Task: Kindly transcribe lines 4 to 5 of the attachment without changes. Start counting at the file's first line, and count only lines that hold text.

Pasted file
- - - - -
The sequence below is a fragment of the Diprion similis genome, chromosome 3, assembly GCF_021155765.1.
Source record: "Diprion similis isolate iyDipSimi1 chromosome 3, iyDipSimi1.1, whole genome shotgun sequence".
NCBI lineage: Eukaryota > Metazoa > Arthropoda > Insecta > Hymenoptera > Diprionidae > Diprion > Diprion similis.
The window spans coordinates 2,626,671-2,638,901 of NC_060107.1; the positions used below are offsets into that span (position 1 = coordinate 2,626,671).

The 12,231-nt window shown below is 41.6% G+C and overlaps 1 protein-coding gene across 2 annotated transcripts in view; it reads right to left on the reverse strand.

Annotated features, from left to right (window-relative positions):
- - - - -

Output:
The window spans coordinates 2,626,671-2,638,901 of NC_060107.1; the positions used below are offsets into that span (position 1 = coordinate 2,626,671).

The 12,231-nt window shown below is 41.6% G+C and overlaps 1 protein-coding gene across 2 annotated transcripts in view; it reads right to left on the reverse strand.